By Vanne Elaine Terrazola
Can an agreement with another country be ended with a mere “We’re done”?
The Senate seeks to answer this question through a petition to be filed before the Supreme Court (SC) on Monday, March 9, to settle the dispute on whether or not the chamber’s approval is necessary in terminating treaties and international agreements.
Senate President Vicente Sotto III is set to personally file the petition in the High Court at noon today along with Senate Minority Leader Frank Drilon and Sen. Panfilo Lacson.
“We will ask whether an agreement very difficult to enter into can be revoked by a simple letter. Parang pag aasawa o pagpasok sa anumang kontrata, puede ba ang simpleng (Is it like marriage or entering into any kind of contract when you can just simply say), ‘Ayaw ko na (I’m done with you). Game over’?” Sotto told reporters in a text message Monday morning.
“In cases like these, the Supreme Court is the Oracle we consult,” he added.
The Senate, last March 2, adopted Resolution No. 39 (formerly numbered Resolution No. 337) asking the SC to clarify its constitutional authority over the termination of treaties.
The 1987 Constitution states that no treaties or international agreements shall be valid and effective without the concurrence of the Senate, but it did not provide rules on how to go about the abrogation of such deals.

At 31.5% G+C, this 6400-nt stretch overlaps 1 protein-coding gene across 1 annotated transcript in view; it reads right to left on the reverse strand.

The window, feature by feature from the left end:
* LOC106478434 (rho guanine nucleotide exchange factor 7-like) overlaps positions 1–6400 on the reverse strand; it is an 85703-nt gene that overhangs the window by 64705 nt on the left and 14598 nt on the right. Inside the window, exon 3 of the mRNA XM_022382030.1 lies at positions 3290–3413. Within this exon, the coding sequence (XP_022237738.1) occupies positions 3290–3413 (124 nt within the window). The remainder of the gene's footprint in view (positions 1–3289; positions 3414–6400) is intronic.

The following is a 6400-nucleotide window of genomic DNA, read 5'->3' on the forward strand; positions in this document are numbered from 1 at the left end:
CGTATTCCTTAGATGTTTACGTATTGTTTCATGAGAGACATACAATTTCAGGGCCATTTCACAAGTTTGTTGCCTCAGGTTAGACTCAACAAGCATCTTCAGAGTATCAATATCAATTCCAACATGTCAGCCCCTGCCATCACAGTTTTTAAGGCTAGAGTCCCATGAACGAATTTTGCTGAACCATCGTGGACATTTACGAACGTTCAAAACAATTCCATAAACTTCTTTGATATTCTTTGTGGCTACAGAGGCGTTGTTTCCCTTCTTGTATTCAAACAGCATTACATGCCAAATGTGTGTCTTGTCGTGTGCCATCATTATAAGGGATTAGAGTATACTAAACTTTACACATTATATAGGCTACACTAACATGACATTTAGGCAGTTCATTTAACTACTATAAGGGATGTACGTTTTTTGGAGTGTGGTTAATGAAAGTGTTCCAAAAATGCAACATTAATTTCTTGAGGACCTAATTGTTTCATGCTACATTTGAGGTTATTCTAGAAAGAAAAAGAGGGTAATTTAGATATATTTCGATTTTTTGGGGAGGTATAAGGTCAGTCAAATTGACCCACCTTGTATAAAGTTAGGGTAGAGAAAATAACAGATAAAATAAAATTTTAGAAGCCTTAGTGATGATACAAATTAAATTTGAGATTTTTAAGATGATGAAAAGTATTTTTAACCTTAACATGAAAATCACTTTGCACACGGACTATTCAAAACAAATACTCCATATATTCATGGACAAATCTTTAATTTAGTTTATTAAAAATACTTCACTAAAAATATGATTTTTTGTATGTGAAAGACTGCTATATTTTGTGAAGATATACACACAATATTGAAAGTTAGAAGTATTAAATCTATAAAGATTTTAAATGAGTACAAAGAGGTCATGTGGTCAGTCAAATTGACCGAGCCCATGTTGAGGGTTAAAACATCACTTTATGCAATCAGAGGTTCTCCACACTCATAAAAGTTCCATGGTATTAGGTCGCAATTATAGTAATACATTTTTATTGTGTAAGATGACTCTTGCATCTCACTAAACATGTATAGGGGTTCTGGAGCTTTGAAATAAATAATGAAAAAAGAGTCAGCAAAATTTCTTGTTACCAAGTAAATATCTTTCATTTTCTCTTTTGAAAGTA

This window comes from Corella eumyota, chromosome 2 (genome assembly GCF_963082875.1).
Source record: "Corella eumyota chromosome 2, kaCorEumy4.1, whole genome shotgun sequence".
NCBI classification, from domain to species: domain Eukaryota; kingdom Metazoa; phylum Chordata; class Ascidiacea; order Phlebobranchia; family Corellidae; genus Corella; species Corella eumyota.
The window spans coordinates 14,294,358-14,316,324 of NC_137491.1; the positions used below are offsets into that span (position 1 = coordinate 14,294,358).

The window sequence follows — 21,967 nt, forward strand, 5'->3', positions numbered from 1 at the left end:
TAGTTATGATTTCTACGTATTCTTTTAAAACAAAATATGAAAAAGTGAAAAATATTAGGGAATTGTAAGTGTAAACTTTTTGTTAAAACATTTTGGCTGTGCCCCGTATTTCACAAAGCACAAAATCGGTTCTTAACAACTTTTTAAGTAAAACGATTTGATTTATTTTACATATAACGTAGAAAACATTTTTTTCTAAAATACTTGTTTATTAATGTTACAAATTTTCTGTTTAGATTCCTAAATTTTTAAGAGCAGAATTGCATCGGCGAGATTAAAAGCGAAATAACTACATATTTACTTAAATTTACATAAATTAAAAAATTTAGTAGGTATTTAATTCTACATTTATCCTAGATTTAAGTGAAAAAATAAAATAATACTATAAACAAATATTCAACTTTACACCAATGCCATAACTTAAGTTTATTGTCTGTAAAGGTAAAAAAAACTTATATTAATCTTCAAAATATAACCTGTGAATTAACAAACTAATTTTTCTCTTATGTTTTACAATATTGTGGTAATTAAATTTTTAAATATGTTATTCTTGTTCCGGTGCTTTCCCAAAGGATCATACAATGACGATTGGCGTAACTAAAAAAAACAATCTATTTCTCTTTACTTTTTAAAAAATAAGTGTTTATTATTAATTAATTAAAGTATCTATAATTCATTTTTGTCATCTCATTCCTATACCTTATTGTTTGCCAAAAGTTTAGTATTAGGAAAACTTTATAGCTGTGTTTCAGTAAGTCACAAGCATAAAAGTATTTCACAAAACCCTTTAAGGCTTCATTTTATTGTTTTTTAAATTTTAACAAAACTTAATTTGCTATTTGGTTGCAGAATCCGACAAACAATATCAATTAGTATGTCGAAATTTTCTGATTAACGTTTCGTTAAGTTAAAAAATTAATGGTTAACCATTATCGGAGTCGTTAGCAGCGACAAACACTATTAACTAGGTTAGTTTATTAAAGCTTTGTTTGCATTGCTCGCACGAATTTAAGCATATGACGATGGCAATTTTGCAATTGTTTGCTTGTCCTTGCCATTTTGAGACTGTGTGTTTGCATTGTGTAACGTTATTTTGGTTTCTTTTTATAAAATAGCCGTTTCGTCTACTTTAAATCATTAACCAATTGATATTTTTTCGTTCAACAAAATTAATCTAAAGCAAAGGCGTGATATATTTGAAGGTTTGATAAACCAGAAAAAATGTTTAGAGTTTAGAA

The petition comes after President Duterte decided last month to terminate the Philippines’ Visiting Forces Agreement (VFA) with the United States.
During their plenary debates, Sotto, who sponsored the resolution, said he does not question the Chief Executive’s decision to scrap the VFA, nor his withdrawal of the country’s membership from the International Criminal Court (ICC) in 2018.
He, however, noted that such unilateral decisions from the executive branch raise a “constitutional issue that seriously affects the country’s legal system as well as the country’s relations in the international community.”
He maintained that the Senate and the executive branch have “shared competencies” in treaty-making.
“Remember, there is no treaty if we do not ratify,” Sotto then said.
He bared that the executive department supports the Senate’s move to seek SC intervention to settle the issue once and for all.